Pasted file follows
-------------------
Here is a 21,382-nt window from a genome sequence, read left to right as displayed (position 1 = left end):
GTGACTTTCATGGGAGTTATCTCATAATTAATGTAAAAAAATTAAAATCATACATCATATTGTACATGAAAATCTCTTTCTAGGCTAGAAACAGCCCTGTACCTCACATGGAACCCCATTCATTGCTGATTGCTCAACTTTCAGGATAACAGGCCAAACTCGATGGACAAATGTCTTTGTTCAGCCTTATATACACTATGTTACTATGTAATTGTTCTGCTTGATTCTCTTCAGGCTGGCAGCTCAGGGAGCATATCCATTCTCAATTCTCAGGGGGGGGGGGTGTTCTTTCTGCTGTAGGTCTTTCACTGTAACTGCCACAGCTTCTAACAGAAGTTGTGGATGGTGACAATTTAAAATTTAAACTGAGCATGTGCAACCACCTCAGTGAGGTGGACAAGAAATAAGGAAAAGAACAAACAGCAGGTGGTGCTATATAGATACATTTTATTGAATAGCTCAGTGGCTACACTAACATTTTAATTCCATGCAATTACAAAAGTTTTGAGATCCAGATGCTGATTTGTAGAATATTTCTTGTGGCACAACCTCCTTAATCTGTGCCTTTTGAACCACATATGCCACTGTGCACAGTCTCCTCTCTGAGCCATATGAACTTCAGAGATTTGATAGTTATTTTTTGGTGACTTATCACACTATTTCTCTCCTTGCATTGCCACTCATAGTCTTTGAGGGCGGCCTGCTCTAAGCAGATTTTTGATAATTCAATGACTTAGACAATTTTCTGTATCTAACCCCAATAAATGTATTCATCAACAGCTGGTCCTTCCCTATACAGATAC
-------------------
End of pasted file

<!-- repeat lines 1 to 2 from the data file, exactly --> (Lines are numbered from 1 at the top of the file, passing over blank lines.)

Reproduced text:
Here is a 21,382-nt window from a genome sequence, read left to right as displayed (position 1 = left end):
GTGACTTTCATGGGAGTTATCTCATAATTAATGTAAAAAAATTAAAATCATACATCATATTGTACATGAAAATCTCTTTCTAGGCTAGAAACAGCCCTGTACCTCACATGGAACCCCATTCATTGCTGATTGCTCAACTTTCAGGATAACAGGCCAAACTCGATGGACAAATGTCTTTGTTCAGCCTTATATACACTATGTTACTATGTAATTGTTCTGCTTGATTCTCTTCAGGCTGGCAGCTCAGGGAGCATATCCATTCTCAATTCTCAGGGGGGGGGGGTGTTCTTTCTGCTGTAGGTCTTTCACTGTAACTGCCACAGCTTCTAACAGAAGTTGTGGATGGTGACAATTTAAAATTTAAACTGAGCATGTGCAACCACCTCAGTGAGGTGGACAAGAAATAAGGAAAAGAACAAACAGCAGGTGGTGCTATATAGATACATTTTATTGAATAGCTCAGTGGCTACACTAACATTTTAATTCCATGCAATTACAAAAGTTTTGAGATCCAGATGCTGATTTGTAGAATATTTCTTGTGGCACAACCTCCTTAATCTGTGCCTTTTGAACCACATATGCCACTGTGCACAGTCTCCTCTCTGAGCCATATGAACTTCAGAGATTTGATAGTTATTTTTTGGTGACTTATCACACTATTTCTCTCCTTGCATTGCCACTCATAGTCTTTGAGGGCGGCCTGCTCTAAGCAGATTTTTGATAATTCAATGACTTAGACAATTTTCTGTATCTAACCCCAATAAATGTATTCATCAACAGCTGGTCCTTCCCTATACAGATAC